The church is hosting a free Spaghetti Dinner from 6 to 7 p.m. Thursday, Aug. 27, at The Bridge Café, 203 Mill St., in downtown Old Milford. Dinner is prepared for by a small group of volunteers from SonRise community church. Dinner includes spaghetti with meatballs, salad, dinner rolls, dessert and drinks. The church meets for services at Mariemont High School, 3812 Pocahontas Ave., Mariemont; the office is at 203 Mill St., Milford; 576-6000.

True Church of God

A concert will be 7 p.m. the third Friday of each month, featuring new bands and artists. Free food and music. Call Angel at 513-8760527 or 734-7671. The church is at 513 Market St., New Richmond.

DIRECTORY Jenny Eilermann

ASSEMBLIES OF GOD Real Life Assembly of God 2300 Old SR. 32, Batavia, OH 45103 513-735-4228 Sundays Adult Service 10:30am Super Church 10:30am Royal Rangers 6:00pm Wednesday Bible Study, Youth Group & Kids Club 7:00pm Tuesday & Thursday Joe’s Place Teen Center 1:00-4:00pm Real People, Real Issues, Real Life

RIVER OF LIFE Assembly of God 1793 U.S. 52, Moscow, Ohio 45153 Pastor: Ralph Ollendick Sun. Contemporary Service SS -9:45am, Worship 11:00am Wed.- Informal Biblestudy 7-8pm

ROMAN CATHOLIC St. Bernadette Church 1479 Locust Lake Rd Amelia, Oh 45102 753-5566 Rev. Bill Stockelman, Pastor Weekly Masses, Saturday 5:00 PM Sunday 9:00 AM and 11:00 AM


FIRST BAPTIST CHURCH OF MT REPOSE 6088 Branch Hill-Guinea Pike Ken Slaughter, Pastor Sunday School 9:45am - Worship 11am (nursery provided) Sunday Evening Service 6pm-Youth 6pm 513-575-1121


2831 State Route 222 Mark Pence, Pastor 513-313-2401 Sunday School....9:30AM Sunday Worship....10:45AM Childrens Church & Nursery Avail Wednesday Prayer Service & Youth Meeting....7:00PM Nursery & Children’s Activities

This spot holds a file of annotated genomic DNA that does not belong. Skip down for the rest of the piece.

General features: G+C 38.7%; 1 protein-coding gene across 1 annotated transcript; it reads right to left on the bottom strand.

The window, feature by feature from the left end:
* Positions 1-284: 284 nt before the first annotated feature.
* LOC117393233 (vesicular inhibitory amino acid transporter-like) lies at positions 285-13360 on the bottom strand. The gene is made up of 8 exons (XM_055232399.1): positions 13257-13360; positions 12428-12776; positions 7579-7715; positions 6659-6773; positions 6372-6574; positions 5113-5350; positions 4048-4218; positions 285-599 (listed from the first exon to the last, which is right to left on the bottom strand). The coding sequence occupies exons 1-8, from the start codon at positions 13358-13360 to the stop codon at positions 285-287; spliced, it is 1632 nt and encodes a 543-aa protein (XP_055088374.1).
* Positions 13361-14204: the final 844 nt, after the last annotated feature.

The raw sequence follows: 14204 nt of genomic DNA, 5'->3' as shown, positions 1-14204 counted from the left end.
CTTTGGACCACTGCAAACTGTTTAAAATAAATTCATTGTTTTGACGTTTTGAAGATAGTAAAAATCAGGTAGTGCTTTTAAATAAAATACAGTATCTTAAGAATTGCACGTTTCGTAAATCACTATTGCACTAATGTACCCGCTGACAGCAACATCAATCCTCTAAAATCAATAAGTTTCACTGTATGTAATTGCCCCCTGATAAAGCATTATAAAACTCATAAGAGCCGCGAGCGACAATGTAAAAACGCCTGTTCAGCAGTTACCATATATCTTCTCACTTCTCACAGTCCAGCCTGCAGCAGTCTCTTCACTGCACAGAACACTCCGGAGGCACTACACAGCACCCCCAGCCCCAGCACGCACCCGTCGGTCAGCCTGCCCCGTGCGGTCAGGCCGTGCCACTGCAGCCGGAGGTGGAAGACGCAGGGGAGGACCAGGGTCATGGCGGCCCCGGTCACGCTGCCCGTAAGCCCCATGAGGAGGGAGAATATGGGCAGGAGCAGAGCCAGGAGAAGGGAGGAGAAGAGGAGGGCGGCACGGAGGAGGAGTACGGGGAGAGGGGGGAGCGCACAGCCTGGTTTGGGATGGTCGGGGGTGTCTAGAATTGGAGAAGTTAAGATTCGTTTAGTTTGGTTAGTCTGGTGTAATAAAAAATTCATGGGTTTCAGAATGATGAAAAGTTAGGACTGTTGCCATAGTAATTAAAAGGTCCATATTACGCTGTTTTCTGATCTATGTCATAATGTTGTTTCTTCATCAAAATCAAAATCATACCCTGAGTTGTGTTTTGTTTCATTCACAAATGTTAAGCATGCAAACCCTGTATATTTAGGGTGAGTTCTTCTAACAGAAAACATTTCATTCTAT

770 South Riverside, Batavia OH 45103 Raymond D. Jones, Pastor 732-2739

Sunday School 10am; Morning Worship 11am; Sunday Evening Service 6pm; Wednesday Eve. Prayer Service & Bible Study, 7:00pm

Reaching the Heart of Clermont County

FIRST BAPTIST CHURCH OF GOSHEN 1828 Woodville Pike • 625-5512 Pastor Junior V. Pitman Sunday Morning Worship – 10:00am Prayer Time – 5:30pm Sunday Evening – 6:00pm WED. Prayer & Bible Study – 7:00pm Nursery provided for all services


212 Prather Rd. Felicity, OH Pastor: Chad Blevins 876-2565 Sunday School 9:45am Sunday Worship 10:45am Sunday Eve. Childrens Mission 6:00pm Sunday Eve. Adult Discipleship 6:00pm Sunday Eve. Worship 7:00pm Wed. Eve. Adult Bible Study 7:00pm


3052 ST. RT. 132 AMELIA, OH 45102 Pastor John Davis 797-4189

Sunday School..........................9:30am Sunday Morning Worship........10:30am Sunday Evening Worship..........6:30pm Wednesday Prayer Service........7:00pm Wednesday Youth Group...........7:00pm

Sunday 10:30am ... Holy Eucharist Handicap Accessible 513-753-4115

Services 8:00 am, 9:15 am & 11:00am Steve Lovellette, Senior Pastor Nursery proivided at all services

Take I-275 to exit 57 toward Milford, Right on McClelland, Right on Price, church soon on Right



BETHEL UNITED METHODIST CHURCH 402 W. Plane St. Bethel, Ohio 513-734-7201

Trinity United Methodist

Sunday Worship 8:00 & 10:45am Contemporary Worship 9:30am Sunday School For All Ages: 9:30 & 10:45am Nursery Care for Age 3 & under Full Program for Children, Youth, Music, Small Groups & more Handicapped Accessible PASTORS: Bill Bowdle -Sr. Pastor Steve Fultz - Assoc. Pastor; Dustin Nimmo - Youth Pastor Janet Bowdle - Children’s Pastor

CHURCH OF CHRIST Bethel Church of Christ

Traditional Worship 8:30am Contemporary Worship 11am Sunday School 9:45am 125 E Plane St Bethel OH 734.2232

GLEN ESTE CHURCH OF CHRIST 937 Old State Route 74 (Behind Meijer) 513-753-8223

Sunday Worship: 8:30 & 10:30am Bible Study: 9:30am & 6:00pm Youth Groups: 6:00pm


Real People...In a Real Church... Worshipping a Real God! 1675 Hillstation Road, Goshen, Ohio 45122 722-1699 Pastor Tim McGlone Service Schedule Sunday School 10:00am Sunday Worship 10:45am Sunday Evening Worship 6:00pm Wednesday Youth Service 7:00pm Saturday Service 7:00pm


Growing our Faith, Family & Friends Sunday Worship 10:00AM (Child Care Available) Sunday School (Ages 3-12) 9:30AM